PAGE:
The Federalist (Ford)/Hamilton's Syllabus

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A. I. A republic, a word used in various senses, has been applied to aristocracies and monarchies.
1. To Rome, under the kings.
2. To Sparta, though a Senate for life.
3. To Carthage, though the same.
4. To United Netherlands, though Stadtholder, hereditary nobles.
5. To Poland, though aristocracy and monarchy.
6. To Great Britain, though monarchy, etc.
II. Again, great confusion about words democracy, aristocracy, monarchy.
I. Democracy defined by some, Rousseau, etc., a government exercised by the collective body of the people.
a. Delegation of their power has been made the criterion of democracy.

2. Aristocracy has been used to designate governments,
a. Where an independent few possessed sovereignty.
b. Where the representatives of the people possessed it.
3. Monarchy, where sovereignty is in the hands of a single man.
 General idea—Independent in his situation, in any other sense would apply to State of New York.
4. Democracy in my sense, where the whole power of the government is in the people,
a. Whether exercised by themselves, or
b. By their Representatives, chosen by them either mediately or immediately, and legally accountable to them.
5. Aristocracy, where whole sovereignty is permanently in the hands of a few for life or hereditary.
6. Monarchy, where the whole sovereignty is in the hands of one man for life or hereditary.
7. Mixed government, where these three principles unite.
B. I. Consequence, the proposed government a representative democracy.
1. House of Representatives directly chosen by the people for two years.
2. Senate indirectly chosen by them for six years.
3. President indirectly chosen by them for four years.
 Thus legislative and executive representatives of the people
4. Judicial power, representatives of the people indirectly chosen during good behavior.
5. All officers indirect choice of the people.
 Constitution revocable and alterable by the people.
C. I. This representative democracy, as far as is consistent with its genius, has all the features of good government. These features:
1. An immediate and operative representation of the people, which is found in the House of Representatives.
2. Stability and wisdom, which is found in the Senate.
3. A vigorous executive, which is found in the President.
4. An independent judiciary, which is found in the Supreme Court, etc.
II. b. A separation of the essential powers of government.
Ascertain the sense of the maxim.
1. One department must not wholly possess the powers of another.
— British government.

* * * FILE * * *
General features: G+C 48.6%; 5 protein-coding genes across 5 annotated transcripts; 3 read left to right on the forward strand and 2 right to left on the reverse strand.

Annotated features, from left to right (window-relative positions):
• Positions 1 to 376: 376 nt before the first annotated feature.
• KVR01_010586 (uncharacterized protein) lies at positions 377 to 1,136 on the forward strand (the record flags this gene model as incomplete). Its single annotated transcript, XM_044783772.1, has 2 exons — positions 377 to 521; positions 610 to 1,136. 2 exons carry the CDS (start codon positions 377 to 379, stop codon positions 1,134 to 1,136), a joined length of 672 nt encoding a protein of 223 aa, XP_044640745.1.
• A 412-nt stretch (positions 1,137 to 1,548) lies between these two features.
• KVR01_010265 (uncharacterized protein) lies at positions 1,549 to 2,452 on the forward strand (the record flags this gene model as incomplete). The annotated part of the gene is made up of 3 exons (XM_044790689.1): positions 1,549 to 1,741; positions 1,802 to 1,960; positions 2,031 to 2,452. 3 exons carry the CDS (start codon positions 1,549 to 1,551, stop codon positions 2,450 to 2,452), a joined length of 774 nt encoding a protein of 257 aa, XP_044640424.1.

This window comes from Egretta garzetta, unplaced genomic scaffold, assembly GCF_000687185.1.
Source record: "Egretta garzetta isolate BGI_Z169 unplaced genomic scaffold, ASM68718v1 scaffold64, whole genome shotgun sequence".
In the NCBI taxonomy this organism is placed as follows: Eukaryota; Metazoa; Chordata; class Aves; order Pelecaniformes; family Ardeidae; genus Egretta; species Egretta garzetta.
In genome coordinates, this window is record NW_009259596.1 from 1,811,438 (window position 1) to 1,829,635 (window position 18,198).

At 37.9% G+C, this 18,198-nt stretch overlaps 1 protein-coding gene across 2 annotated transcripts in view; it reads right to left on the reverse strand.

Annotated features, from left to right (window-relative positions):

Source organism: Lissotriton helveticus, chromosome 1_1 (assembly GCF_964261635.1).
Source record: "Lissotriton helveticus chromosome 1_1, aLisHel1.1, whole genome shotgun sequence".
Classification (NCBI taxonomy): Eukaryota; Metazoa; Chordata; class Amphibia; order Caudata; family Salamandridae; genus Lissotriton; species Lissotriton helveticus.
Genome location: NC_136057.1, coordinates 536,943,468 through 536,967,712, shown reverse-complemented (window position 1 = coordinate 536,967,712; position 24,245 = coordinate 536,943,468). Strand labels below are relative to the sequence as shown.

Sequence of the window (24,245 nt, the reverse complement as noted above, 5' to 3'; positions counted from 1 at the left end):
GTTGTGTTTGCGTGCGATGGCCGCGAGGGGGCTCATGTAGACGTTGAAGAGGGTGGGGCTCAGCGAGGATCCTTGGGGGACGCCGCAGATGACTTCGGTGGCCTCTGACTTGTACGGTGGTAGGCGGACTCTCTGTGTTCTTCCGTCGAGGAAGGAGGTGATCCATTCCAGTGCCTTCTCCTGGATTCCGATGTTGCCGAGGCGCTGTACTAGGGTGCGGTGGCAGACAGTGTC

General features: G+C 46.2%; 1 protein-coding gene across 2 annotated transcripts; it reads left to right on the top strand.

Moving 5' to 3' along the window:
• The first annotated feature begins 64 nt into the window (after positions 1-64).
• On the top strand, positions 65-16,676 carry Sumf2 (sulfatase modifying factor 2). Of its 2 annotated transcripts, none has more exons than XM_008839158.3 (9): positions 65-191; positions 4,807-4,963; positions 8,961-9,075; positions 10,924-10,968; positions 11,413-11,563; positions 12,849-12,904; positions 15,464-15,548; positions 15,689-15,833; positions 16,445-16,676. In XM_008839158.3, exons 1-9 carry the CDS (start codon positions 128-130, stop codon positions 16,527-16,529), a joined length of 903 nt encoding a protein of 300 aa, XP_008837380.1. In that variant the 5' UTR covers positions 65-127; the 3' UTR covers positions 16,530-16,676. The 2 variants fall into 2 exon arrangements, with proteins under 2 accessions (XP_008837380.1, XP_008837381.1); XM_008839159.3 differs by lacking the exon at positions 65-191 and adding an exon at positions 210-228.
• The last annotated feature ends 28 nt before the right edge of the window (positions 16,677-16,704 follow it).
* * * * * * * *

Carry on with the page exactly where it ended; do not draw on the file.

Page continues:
III. Departments of power must be separated, yet so as to check each other.
1. Legislative.
2. Legislative executive.
3. Judicial legislative.
4. Legislative judicial.
 All this is done in the proposed constitution.
1. Legislative in the Congress, yet checked by negative of the Executive.
2. Executive in the President, yet checked by impeachment of Congress.
3. Judicial check upon legislative, or interpretation of laws.
4. And checked by legislative through impeachment.
D. I. Can such a government apply to so extensive a territory?
Exaggerated ideas of extent.
N. 45 52
S. 31 31
  14 11   434
  973 764½ mean 868¾ by
Great Britain.
II. Despotic government for a large country to be examined.


Full House of Representatives chosen every second year, etc.
II. Senate for six years by Legislatures.

Rotation every two years.
Probable increase.

III. Executive. Manner of appointment.

Negotiation of treaties.
Nomination of officers.

IV. Judicial power. Constitution of judges.

Extent of powers.
Inferior courts.
Trial by jury.
Criminal cases.



I. To provide revenue for the Common defense.
II. To regulate commerce.
III. To declare war.
V. Admission of new states.
VI. Disposal of property.


I. To prohibit importation of slaves after 1808.
II. Account to be rendered of expenditure of moneys.
No state shall emit bills of credit [pass no bill of at]tainder, ex-post facto law, or law impairing the obligation of contracts, or grant title of nobility.
IV. Definition of treason.
V. Guarantee of Republican government.


  1. This paper has been printed in both editions of the writings of Hamilton as a "Brief Argument on the Constitution of the United States." Study of it, however, indicates that it is a preliminary outline of The Federalist, from No. 39 to the end. As already mentioned in the Introduction, the beginning of the term of the New York Supreme Court compelled Hamilton to cease temporarily his work on The Federalist with No. 36, and he probably drew np this guide for Madison, who at that point assumed the task, and who closely followed in the succeeding essays the sequence here outlined. By merely transposing the last portions headed "Powers" and "Miscellaneous Advantages" so that they precede that headed "Review," we have the arrangement of ideas adopted in The Federalist. The syllabns is especially valuable in view of the dispnte over the authorship, for it shows how sharp a line Hamilton drew between the "Powers" and the "Revew" of the three departments, the latter being evidently considered by him as one synthetic whole. A comparison of No. 39 with "A" and "B" reveals how thoroughly Madison absorbed the syllabus in this number, and as that has been most quoted of all those from Madison's pen, the source of his ideas possesses much interest.